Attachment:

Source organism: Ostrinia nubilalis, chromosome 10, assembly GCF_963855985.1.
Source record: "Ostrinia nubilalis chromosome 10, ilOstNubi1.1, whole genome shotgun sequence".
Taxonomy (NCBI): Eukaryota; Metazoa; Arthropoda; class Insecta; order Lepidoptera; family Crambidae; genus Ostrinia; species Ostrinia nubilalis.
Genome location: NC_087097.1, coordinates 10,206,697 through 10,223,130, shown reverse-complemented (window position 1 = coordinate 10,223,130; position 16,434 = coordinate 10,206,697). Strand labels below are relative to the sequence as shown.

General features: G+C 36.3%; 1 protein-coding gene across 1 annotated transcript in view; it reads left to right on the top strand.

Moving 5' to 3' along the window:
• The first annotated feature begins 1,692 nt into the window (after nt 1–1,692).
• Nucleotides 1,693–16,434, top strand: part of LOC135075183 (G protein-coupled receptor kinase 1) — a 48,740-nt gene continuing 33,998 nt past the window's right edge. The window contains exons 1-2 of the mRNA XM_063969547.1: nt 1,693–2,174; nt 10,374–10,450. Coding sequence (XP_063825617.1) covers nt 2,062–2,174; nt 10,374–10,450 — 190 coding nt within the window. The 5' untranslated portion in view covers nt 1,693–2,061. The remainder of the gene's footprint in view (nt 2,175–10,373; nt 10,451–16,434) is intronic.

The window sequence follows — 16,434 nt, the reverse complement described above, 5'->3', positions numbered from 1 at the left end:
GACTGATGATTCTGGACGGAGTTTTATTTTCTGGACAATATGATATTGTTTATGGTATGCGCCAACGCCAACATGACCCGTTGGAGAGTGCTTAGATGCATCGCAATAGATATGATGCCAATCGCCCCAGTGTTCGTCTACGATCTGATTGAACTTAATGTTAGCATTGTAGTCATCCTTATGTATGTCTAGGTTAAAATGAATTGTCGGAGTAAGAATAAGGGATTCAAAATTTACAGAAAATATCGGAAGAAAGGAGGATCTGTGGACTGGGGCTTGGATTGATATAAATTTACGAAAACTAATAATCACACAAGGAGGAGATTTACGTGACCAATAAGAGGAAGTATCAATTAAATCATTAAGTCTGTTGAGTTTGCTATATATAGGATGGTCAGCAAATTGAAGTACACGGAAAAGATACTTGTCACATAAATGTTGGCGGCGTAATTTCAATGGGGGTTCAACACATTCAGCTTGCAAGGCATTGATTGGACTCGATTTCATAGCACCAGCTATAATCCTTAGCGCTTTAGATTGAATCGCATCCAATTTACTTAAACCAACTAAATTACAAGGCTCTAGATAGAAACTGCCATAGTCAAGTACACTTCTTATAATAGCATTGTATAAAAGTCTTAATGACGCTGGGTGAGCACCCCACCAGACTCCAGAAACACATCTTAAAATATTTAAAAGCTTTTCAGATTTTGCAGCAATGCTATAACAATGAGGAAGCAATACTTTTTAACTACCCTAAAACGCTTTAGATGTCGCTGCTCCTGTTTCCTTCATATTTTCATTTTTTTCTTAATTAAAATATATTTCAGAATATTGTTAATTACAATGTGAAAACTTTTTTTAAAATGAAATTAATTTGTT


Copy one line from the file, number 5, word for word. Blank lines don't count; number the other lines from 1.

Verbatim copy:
General features: G+C 36.3%; 1 protein-coding gene across 1 annotated transcript in view; it reads left to right on the top strand.